Before coming to Ukraine, my encounters with boarding schools were limited to books like Harry Potter and A Little Princess. I am now a resident at a boarding school along with about 80 students as well as various teachers, their number depending on the day. The school empties every other weekend, leaving me to sing as loud as I want to in the hallways or to enjoy the silence. (Though there was that weekend some college students from Beregszasz stayed in the dormitory for the weekend. They partied until 3am, and their leader woke them up at 6am … on a Saturday morning … with a whistle … blown repeatedly for an hour … )
I’m one of the few teachers who lives on the campus and certainly the only one who would consider it my home base. I live in the dormitory on the first floor in the only bedroom on that floor. The first floor also contains the large lecture hall, some storage rooms, a few doors I’ve never seen opened, two bathrooms, the library, and J. Edit’s sewing room. The well-lit, pleasantly untidy room smells like every theatre costume shop I’ve ever been in, and Edit often has the Ukrainian news playing softly on the radio.
My own room is called the green room, a name which has nothing to do with performance green rooms. It’s named for a much simpler reason – every part of its construction besides the ceiling and the moulding is green. Green is without a doubt my favorite color, but the ubiquitous nature of the color was quite distressing to me when I first moved it. The sea-green-ish walls were originally lit by a single flourescent lightbulb, which of course exacerbated the color to a depressingly sea-green degree. The room could have been the set for a movie about a creepy hospital. I have since purchased an incandescent lightbulb. Don’t worry. I do penance for my increased energy consumption every night.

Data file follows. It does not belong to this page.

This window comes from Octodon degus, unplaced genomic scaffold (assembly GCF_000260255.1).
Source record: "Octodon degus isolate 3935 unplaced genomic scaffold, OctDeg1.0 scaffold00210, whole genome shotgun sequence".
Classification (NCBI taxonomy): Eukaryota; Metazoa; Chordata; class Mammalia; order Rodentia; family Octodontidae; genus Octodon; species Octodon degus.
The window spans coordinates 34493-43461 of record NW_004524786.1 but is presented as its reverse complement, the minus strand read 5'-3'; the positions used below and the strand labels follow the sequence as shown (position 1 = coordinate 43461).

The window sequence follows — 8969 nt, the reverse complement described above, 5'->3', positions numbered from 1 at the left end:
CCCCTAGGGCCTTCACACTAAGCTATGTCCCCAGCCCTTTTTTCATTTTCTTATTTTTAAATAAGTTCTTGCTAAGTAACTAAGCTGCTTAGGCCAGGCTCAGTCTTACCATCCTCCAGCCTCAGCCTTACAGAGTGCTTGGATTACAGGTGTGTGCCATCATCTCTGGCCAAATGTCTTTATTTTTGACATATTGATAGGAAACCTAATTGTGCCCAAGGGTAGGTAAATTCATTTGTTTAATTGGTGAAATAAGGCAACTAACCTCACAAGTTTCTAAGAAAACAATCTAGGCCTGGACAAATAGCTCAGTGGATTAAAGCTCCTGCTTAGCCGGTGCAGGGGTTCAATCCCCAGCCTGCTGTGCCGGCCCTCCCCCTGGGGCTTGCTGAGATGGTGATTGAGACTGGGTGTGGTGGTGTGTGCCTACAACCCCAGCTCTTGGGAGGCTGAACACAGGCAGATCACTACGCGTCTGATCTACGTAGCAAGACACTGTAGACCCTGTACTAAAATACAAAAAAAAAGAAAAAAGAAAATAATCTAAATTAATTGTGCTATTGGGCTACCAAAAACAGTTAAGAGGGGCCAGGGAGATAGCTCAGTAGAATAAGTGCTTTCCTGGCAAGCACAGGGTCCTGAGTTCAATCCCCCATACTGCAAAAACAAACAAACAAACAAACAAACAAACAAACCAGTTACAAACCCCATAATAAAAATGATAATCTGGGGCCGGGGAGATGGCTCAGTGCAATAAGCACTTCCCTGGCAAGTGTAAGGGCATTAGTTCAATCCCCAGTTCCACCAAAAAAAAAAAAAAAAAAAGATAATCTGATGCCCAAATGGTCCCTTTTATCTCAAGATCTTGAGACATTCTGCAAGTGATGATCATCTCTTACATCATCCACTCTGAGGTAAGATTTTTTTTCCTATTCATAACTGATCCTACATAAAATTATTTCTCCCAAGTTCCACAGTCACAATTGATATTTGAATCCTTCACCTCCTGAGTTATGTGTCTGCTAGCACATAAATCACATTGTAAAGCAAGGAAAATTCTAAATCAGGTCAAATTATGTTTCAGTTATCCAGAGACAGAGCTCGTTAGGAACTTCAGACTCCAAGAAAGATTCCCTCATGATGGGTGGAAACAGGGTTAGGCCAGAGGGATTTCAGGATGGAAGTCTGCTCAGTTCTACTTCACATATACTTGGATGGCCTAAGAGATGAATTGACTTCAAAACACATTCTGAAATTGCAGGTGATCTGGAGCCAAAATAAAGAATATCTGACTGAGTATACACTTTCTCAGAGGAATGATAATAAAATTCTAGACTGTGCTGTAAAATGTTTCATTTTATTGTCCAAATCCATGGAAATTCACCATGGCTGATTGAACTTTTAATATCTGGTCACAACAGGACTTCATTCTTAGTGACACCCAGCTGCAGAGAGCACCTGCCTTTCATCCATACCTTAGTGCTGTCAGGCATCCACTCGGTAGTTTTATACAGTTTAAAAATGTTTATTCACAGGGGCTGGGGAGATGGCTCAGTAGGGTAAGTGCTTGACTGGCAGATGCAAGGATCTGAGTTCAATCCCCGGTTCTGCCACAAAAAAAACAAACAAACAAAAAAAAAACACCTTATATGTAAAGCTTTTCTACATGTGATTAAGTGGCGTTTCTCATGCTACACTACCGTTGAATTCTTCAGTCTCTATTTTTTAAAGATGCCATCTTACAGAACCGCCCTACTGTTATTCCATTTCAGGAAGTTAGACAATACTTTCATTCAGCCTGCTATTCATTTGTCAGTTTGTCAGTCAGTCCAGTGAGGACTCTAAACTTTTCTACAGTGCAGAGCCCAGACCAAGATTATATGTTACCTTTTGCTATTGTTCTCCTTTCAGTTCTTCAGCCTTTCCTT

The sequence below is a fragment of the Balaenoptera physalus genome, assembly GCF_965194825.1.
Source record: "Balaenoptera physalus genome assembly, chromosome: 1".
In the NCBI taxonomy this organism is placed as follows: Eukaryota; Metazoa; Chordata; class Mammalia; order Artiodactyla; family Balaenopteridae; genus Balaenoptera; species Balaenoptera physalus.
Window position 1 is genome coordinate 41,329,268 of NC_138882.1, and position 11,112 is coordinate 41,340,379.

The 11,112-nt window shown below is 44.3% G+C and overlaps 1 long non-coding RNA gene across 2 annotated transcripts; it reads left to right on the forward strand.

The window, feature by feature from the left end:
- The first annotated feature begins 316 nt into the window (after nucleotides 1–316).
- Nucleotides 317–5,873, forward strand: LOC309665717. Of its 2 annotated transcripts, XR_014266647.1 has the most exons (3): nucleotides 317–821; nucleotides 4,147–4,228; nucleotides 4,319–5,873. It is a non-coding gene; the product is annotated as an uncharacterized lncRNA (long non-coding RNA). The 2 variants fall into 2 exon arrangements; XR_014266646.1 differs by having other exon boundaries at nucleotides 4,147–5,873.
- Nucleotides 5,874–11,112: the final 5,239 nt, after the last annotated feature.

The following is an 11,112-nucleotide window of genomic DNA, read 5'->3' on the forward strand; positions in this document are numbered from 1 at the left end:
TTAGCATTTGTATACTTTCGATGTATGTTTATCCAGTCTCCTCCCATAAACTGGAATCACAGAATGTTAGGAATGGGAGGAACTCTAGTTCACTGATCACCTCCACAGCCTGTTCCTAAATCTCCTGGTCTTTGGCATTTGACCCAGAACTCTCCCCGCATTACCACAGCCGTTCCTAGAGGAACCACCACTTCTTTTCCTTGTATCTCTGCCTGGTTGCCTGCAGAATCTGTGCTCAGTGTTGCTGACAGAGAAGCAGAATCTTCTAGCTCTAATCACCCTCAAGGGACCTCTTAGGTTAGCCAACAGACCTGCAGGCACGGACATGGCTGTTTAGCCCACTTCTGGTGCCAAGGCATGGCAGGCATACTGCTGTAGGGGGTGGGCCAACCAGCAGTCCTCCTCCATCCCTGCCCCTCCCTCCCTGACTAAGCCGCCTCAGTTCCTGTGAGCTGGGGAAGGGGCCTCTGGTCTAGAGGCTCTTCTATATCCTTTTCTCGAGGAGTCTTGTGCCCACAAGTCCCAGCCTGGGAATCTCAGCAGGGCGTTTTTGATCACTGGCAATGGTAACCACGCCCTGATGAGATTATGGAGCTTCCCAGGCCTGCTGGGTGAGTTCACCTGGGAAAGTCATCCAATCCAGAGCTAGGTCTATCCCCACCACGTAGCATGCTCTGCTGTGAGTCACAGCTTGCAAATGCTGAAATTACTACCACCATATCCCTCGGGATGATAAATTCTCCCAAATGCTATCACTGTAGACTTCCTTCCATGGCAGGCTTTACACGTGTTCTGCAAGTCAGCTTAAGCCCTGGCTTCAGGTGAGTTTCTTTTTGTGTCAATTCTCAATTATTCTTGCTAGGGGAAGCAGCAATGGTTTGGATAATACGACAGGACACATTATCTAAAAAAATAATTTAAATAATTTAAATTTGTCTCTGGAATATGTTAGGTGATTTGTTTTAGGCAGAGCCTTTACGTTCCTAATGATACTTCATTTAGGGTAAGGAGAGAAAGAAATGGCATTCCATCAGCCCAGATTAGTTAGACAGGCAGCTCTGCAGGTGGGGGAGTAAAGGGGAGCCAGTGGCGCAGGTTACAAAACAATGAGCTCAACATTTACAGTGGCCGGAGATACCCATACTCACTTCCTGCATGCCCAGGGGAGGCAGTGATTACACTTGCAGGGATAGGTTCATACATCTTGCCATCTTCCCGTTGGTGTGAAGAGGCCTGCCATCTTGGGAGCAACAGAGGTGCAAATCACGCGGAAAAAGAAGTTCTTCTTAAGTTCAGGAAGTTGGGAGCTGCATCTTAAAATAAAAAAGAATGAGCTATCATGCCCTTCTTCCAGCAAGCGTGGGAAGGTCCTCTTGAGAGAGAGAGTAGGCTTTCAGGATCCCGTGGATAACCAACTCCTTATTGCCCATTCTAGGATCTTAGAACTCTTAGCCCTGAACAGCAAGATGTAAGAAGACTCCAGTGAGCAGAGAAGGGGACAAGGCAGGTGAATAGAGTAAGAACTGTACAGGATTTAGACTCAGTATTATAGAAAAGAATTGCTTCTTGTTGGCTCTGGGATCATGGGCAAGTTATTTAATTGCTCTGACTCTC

The girls live on the second floor of the dormitory. Gabica, V. Edit, and J. Edit – the three dorm “mothers” – live there as well, and they come and go in a rotation I have mostly figured out. I only go to this floor occasionally; my bathroom doesn’t have a mirror, you see, or don’t see, as the case may be. So I sometimes run up the stairs to make sure I’m presentable.
The third floor houses the boys. Once I went up there to borrow a vacuum cleaner. That’s about it. Laci and Csaba are in charge of the boys. I haven’t the faintest idea how their rotation works.
There’s also a basement to the dormitory, with a game room, more storage, and a florescently-lit blue room that made me feel better about my green one. All in all, the dormitory is the tallest building around; when I’m out walking, its shiny roof sticks out above the rows of trees.
So that’s my home – the place where I lay my head. No moving stair-cases or secret attic rooms, but I’m content.